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- DescriptionCharles Montgomery's compelling narrative traces the history of the upper Rio Grande's modern Spanish heritage, showing how Anglos and Hispas sought to redefine the region's social character by glorifying its Spanish colonial past. This readable book demonstrates that rthern New Mexico's twentieth-century Spanish heritage owes as much to the coming of the Santa Fe Railroad in 1880 as to the first Spanish colonial campaign of 1598. As the railroad brought capital and migrants into the region, Anglos posed an unprecedented challenge to Hispa wealth and political power. Yet unlike their counterparts in California and Texas, the Anglo newcomers could t wholly displace their Spanish-speaking rivals. Nor could they segregate themselves or the upper Rio Grande from the image, well-kwn throughout the Southwest, of the disreputable Mexican. Instead, prominent Anglos and Hispas found common cause in transcending the region's Mexican character. Turning to colonial symbols of the conquistador, the Franciscan missionary, and the humble Spanish settler, they recast rthern New Mexico and its people.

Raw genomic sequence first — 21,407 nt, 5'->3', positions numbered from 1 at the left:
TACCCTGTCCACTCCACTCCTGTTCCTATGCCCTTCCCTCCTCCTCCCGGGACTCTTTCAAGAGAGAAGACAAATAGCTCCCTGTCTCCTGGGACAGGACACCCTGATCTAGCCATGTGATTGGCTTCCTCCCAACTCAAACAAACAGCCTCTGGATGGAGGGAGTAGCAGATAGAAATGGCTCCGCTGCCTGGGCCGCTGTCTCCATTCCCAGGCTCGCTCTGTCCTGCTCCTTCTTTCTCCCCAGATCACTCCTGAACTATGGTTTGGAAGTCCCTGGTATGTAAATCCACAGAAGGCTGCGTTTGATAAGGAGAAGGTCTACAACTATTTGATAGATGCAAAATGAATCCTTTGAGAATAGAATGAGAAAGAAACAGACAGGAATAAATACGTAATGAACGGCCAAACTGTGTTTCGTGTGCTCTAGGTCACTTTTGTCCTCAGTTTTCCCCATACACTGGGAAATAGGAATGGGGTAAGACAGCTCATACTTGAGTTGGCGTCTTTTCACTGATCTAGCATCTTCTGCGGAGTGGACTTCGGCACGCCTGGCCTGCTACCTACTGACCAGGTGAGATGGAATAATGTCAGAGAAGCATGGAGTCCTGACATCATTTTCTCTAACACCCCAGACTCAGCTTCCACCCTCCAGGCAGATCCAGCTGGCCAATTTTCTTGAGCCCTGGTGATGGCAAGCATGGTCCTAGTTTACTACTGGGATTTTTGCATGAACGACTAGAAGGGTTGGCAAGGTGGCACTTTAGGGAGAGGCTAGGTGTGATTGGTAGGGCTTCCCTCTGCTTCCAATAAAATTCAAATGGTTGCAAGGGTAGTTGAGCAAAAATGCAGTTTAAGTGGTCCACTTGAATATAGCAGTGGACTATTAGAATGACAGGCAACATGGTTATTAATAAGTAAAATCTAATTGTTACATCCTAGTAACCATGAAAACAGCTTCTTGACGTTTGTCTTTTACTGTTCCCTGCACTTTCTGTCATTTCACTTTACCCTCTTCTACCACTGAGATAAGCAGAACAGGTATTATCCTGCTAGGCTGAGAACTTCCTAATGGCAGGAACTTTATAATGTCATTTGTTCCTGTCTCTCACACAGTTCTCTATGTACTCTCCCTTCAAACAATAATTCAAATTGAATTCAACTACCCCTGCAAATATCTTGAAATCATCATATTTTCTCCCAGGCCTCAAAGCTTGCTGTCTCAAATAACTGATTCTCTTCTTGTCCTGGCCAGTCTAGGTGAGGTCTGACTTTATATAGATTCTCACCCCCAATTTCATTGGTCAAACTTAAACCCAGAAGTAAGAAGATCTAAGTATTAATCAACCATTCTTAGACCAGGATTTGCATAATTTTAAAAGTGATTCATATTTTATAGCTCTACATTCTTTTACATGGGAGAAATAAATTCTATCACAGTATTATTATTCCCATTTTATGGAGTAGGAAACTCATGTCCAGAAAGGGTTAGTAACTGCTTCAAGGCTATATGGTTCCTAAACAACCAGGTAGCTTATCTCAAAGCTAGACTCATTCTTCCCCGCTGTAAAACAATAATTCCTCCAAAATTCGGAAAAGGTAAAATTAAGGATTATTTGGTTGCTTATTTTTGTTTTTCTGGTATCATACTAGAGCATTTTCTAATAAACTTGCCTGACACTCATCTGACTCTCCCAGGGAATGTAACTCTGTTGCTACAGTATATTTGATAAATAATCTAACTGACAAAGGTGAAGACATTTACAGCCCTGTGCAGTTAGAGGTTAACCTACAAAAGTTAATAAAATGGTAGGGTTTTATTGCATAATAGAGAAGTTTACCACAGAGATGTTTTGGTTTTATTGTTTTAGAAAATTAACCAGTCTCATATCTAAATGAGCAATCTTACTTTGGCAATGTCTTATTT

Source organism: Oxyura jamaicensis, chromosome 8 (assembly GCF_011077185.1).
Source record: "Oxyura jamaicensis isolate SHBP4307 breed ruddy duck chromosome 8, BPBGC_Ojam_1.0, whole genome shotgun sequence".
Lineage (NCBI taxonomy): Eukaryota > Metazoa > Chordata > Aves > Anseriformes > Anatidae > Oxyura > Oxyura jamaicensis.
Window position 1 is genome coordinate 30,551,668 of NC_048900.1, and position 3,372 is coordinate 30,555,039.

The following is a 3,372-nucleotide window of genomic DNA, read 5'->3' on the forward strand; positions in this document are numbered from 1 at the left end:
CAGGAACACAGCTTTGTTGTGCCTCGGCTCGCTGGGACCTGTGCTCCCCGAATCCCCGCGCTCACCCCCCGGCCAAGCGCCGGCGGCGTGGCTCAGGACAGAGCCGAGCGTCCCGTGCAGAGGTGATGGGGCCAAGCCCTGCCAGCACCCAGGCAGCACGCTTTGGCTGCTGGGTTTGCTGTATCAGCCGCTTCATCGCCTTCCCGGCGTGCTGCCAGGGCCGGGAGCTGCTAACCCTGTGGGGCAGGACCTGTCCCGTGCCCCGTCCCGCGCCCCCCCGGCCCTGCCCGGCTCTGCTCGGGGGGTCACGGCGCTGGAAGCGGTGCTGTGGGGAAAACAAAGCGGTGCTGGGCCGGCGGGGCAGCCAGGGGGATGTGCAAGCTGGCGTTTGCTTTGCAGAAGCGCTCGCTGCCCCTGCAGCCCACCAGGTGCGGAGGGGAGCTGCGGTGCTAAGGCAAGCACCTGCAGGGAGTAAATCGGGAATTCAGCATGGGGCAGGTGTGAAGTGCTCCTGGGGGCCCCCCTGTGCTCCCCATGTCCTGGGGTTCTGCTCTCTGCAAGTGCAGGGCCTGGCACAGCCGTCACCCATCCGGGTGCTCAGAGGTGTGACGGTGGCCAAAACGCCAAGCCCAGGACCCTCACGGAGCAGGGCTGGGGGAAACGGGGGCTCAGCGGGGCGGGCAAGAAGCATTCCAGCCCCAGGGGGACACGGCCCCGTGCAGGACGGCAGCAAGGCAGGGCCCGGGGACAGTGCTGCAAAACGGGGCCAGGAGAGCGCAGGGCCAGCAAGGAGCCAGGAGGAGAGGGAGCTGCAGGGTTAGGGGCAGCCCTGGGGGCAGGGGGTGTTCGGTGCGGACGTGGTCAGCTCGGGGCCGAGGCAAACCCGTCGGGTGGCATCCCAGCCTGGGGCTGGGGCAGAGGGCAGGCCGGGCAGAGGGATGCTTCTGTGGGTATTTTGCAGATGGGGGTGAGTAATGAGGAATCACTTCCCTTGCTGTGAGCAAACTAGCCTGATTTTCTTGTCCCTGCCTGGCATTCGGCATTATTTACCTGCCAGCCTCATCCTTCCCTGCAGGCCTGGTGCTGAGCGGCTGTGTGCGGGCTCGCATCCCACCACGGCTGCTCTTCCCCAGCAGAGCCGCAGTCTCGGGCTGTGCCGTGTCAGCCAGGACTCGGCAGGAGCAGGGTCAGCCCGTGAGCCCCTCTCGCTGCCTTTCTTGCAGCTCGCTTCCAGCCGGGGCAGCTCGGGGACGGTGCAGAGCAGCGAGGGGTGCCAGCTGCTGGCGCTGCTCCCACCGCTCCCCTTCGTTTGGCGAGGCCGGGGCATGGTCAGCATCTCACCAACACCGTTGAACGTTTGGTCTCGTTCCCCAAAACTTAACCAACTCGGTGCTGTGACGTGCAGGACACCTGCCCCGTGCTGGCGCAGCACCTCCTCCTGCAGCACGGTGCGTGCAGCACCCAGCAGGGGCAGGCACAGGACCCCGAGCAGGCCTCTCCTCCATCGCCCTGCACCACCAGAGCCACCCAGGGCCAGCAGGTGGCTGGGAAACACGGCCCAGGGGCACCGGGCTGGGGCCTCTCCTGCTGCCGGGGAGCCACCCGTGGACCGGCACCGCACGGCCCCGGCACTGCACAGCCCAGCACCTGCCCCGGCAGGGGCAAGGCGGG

- Author BiographyCharles Montgomery is Assistant Professor of History at the University of Florida.
- Author(s)Charles Montgomery
- PublisherUniversity of California Press
- Date of Publication08/03/2002
- SubjectRegional History
- Place of PublicationBerkerley
- Country of PublicationUnited States
- ImprintUniversity of California Press
- Content Note21 b/w photographs, 3 maps
- Weight490 g
- Width152 mm
- Height229 mm
- Spine25 mm
- Format DetailsCloth over boards
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